The past two decades have seen a revolution in statistical physics, generalizing it to apply to systems of arbitrary size, evolving while arbitrarily far from equilibrium. Many of these new results are based on analyzing the dynamics of the entropy of a system that is evolving according to a Markov process. These results comprise a sub-field called ``stochastic thermodynamics''. Some of the most powerful results in stochastic thermodynamics were traditionally concerned with single, monolithic systems, evolving by themselves, ignoring any internal structure of those systems. In this chapter I review how in complex systems, composed of many interacting constituent systems, it is possible to substantially strengthen many of these traditional results of stochastic thermodynamics. This is done by ``mixing and matching'' those traditional results, to each apply to only a subset of the interacting systems, thereby producing a more powerful result at the level of the aggregate, complex system. Comment: 17 pages text, 31 pages appendices, 1 figure, to appear in "Encyclopedia of Entropy across the Disciplines"

Philosophical Transactions of the Royal Society A: Mathematical, Physical & Engineering Sciences. 7/11/2022, Vol. 380 Issue 2227, p1-20. 20p.

Subjects

SECOND law of thermodynamics, FEEDBACK control systems, PSYCHOLOGICAL feedback, and SOCIOTECHNICAL systems

Abstract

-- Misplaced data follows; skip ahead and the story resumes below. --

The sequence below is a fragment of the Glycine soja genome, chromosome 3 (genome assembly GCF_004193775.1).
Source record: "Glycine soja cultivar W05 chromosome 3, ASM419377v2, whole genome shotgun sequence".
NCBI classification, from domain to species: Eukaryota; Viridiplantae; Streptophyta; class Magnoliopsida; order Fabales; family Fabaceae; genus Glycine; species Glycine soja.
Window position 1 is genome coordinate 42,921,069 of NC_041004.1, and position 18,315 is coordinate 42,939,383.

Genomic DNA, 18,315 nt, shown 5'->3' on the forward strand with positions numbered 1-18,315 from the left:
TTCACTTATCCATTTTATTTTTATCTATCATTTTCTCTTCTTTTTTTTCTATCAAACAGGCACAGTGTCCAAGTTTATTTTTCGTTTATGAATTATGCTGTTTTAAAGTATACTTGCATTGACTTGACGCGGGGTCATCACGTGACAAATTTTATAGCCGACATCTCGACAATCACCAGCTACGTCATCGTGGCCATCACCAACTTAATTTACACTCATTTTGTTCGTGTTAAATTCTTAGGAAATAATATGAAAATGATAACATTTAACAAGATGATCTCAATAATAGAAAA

The second law of thermodynamics can be formulated as a restriction on the evolution of the entropy of any system undergoing Markovian dynamics. Here I show that this form of the second law is strengthened for multi-dimensional, complex systems, coupled to multiple thermodynamic reservoirs, if we have a set of a priori constraints restricting how the dynamics of each coordinate can depend on the other coordinates. As an example, this strengthened second law (SSL) applies to complex systems composed of multiple physically separated, co-evolving subsystems, each identified as a coordinate of the overall system. In this example, the constraints concern how the dynamics of some subsystems are allowed to depend on the states of the other subsystems. Importantly, the SSL applies to such complex systems even if some of its subsystems can change state simultaneously, which is prohibited in a multipartite process. The SSL also strengthens previously derived bounds on how much work can be extracted from a system using feedback control, if the system is multi-dimensional. Importantly, the SSL does not require local detailed balance. So it potentially applies to complex systems ranging from interacting economic agents to co-evolving biological species. This article is part of the theme issue 'Emergent phenomena in complex physical and socio-technical systems: from cells to societies'. [ABSTRACT FROM AUTHOR]